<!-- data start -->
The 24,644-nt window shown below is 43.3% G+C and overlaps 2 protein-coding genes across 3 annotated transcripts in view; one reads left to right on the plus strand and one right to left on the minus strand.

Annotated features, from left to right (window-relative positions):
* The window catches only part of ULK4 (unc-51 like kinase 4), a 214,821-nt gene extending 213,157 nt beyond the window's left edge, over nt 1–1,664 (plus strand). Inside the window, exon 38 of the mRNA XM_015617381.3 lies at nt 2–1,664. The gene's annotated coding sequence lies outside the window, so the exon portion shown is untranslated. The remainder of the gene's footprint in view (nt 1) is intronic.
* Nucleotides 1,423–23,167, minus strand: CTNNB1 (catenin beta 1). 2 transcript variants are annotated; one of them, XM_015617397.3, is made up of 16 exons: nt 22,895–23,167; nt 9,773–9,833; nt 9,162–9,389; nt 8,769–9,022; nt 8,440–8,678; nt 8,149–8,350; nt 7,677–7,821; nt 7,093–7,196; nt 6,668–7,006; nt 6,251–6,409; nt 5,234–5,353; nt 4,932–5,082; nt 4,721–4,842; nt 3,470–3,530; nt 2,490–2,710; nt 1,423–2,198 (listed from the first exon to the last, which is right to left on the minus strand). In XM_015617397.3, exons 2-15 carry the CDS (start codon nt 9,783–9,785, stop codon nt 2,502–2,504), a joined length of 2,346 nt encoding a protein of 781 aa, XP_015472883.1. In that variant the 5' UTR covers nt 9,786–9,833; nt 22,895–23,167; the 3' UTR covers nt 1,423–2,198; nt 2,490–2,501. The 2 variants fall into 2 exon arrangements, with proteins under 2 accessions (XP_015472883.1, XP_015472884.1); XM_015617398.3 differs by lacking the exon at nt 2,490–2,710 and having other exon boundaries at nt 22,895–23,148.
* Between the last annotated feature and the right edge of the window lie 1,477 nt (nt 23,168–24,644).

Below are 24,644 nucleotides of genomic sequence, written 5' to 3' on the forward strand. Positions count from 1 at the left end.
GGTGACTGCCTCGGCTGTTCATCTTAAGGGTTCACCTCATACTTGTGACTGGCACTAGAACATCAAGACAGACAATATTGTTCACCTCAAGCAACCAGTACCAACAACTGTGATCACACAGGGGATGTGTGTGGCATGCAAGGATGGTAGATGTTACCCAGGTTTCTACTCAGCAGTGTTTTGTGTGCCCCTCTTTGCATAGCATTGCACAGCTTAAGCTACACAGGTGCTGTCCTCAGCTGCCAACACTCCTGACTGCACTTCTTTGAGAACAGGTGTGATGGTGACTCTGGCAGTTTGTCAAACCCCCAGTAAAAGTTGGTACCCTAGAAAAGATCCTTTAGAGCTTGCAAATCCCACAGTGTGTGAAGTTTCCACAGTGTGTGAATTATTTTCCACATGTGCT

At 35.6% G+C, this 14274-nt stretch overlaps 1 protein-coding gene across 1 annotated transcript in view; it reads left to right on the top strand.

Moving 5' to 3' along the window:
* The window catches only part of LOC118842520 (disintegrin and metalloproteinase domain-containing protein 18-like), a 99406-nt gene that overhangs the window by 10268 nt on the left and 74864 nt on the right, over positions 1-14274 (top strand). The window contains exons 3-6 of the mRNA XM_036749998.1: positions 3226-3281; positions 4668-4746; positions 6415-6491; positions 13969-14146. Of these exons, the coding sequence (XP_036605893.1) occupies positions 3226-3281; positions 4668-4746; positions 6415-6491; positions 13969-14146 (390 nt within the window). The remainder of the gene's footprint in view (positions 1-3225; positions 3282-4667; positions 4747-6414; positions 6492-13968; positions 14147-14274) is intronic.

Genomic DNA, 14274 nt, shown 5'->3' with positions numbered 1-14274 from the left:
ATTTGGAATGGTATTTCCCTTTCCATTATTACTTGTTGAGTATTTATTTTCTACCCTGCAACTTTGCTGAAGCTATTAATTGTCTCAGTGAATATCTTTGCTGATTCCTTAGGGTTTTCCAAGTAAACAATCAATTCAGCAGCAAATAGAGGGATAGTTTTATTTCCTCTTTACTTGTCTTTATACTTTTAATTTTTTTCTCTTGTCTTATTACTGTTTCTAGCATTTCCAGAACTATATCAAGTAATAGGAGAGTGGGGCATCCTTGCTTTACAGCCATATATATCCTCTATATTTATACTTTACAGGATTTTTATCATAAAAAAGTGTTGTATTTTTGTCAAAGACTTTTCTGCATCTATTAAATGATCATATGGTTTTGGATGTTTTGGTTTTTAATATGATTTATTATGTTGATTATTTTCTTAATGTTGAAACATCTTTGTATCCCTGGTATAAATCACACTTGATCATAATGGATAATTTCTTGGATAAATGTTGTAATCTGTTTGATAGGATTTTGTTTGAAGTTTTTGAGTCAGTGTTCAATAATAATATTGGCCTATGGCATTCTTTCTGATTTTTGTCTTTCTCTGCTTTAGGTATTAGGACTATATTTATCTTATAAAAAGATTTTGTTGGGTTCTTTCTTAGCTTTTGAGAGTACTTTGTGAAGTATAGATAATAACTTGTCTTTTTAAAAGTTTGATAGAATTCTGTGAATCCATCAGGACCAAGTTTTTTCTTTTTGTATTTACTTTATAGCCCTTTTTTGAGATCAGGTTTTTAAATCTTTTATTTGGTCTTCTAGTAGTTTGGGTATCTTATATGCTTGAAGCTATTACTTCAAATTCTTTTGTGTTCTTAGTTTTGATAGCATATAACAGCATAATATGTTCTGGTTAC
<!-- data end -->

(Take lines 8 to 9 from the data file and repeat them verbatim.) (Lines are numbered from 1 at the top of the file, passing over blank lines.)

At 35.6% G+C, this 14274-nt stretch overlaps 1 protein-coding gene across 1 annotated transcript in view; it reads left to right on the top strand.

Moving 5' to 3' along the window: